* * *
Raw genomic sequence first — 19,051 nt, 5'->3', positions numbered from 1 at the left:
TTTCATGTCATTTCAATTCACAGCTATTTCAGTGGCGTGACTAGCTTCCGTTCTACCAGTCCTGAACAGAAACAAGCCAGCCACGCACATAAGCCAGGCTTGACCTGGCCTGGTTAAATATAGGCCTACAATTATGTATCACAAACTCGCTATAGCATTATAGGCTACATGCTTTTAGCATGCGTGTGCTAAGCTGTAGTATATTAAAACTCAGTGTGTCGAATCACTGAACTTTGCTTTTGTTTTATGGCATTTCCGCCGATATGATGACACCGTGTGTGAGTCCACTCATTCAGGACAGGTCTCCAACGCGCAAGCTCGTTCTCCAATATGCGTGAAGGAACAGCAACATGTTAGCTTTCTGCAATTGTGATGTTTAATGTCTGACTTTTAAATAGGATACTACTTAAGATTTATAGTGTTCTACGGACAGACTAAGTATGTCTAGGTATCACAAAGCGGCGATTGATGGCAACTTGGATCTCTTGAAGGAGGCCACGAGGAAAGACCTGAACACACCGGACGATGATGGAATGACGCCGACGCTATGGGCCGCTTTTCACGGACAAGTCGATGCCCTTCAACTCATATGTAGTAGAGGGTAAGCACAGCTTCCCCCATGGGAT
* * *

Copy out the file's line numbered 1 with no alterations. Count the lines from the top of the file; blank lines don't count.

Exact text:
Raw genomic sequence first — 19,051 nt, 5'->3', positions numbered from 1 at the left: